Hello, Brooklyn, how ya doin’? We talked to intrepid artist Brian Bonz about making it in his hometown, and his killer new album, The Triborough Odyssey.
Your album, The Triborough Odyssey, focuses on Brooklyn. What are some of the things you wrote about?
I drafted a series of memories and locations that I could not vacate from. I wrote about the true love and chaos that are planted in relationships between local friends, my family, neighborhoods, architect and childhood. I felt the need to express my love for Brooklyn on this record, and the history I have been lucky enough to witness growing up around.
What part of Brooklyn were you born in? How do you feel about Brooklyn becoming a mecca of modern music? Has it always been that way, or is it a recent thing?
I grew up in Flatbush, Carnarsie and ended up in Sunset Park. It’s never been an active Borough for music until the past 7-9 years. Other than Park Slope and Dumbo’s small coffee shops, and art space/venues – Williamsburg was very much a dark, empty, industrial pocket of Northern Brooklyn. I am happy to see so much culture and art be provided there to have options for new comers, locals, and touring acts. I use to write the local paper, and nyc blogs (Deli NYC, Brooklyn Vegan) to write about what us South Brooklyn and Staten Island kids we’re building between the local bars, basements and clubs like Southpaw, Northsix, Dock Street. We wanted to expose people to other local options, but none of those folks seemed to want to feature that than. After 9/11, New York was such a focal point and gave the chance for the city bands to run like The Strokes, The Realistics, Interpol – it was fun to see grow.
What’s the best live experience you’ve ever had?
Being apart of Brand News Nassau Coliseum show with Kevin Devine and Myself. I have also had a great time opening up for acts like Joan of Arc, and Do Make Say Think in the past.
What does a songwriter have to do to stand out, and survive, in New York?
Be social at the right parties, Connect with other solid acts/bands and venues. It’s important to build those relationships with these talent buyers. The folks at the Bowery Presents, Northsix, and Southpaw have looked out for putting us on good support slots. The relationships you build with local bands are key. We need to become more of a scene in a city that helps each other out. Everyone is trying to display what they got and keep moving on.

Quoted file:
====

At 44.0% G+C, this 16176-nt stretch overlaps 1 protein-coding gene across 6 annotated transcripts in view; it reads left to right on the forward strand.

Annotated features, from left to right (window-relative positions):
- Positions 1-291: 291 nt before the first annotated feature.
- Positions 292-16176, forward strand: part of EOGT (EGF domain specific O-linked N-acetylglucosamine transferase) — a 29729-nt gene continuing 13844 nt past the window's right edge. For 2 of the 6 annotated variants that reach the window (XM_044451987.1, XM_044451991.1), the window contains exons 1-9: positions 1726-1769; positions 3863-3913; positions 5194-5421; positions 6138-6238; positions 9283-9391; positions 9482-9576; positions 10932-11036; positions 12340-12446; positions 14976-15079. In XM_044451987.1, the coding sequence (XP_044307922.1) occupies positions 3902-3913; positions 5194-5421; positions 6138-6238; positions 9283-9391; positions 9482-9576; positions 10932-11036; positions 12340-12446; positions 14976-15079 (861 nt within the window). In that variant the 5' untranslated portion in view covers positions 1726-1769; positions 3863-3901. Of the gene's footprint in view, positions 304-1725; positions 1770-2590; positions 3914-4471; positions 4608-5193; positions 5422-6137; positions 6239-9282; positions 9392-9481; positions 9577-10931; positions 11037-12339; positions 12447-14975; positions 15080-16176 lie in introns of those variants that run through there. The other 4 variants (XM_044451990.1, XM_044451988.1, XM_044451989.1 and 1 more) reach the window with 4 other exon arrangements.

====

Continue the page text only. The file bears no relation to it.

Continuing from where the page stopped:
What’s a song on your new album you really want people to hear, and why?
“Triborough”. It’s one of my favorite songs. It’s a short poem about a couple of arguments I wore on my shoulders that I never come to terms with until I wrote them down, and sang it over that running chord. The notion of temptation and expectations could really fool someone. The older you get, the less time you have to ruin.
What’s a lyric you’re particularly proud of on the album?
“Every melting brick, Every dashing body I’ve seen right out my window. If this is who I meant to be, Come knock me around” – Twin Terror
Are there any words you love, or hate?
I love “progression.” I hate “biased.”
How do you typically write songs? Words first, or melody?
I normally toy with the guitar, beats, or keys for a riff or melody to build on. During this process, I’ll think about what topics or stories I have been thinking to writing about. I usually let the sound of the music play and figure out how to fit a version of the story that can be sung over it.
Do you find yourself revising a lot, or do you like to write automatically?
I revise after the first round of recording the idea at home a little bit, and build on from there.
Who’s an underrated songwriter, in your opinion?
Duncan Sumpne. He has a solo project called Songs of Green Pheasant on FatCat Records. He has a song that just always blows me away called “Pink by White”. It took the label two years to track him down to release this demo after moving from his previous address. He is a teacher in Sheffield.
What’s a song you wish you’d written?
“The World Is Yours” by Nas.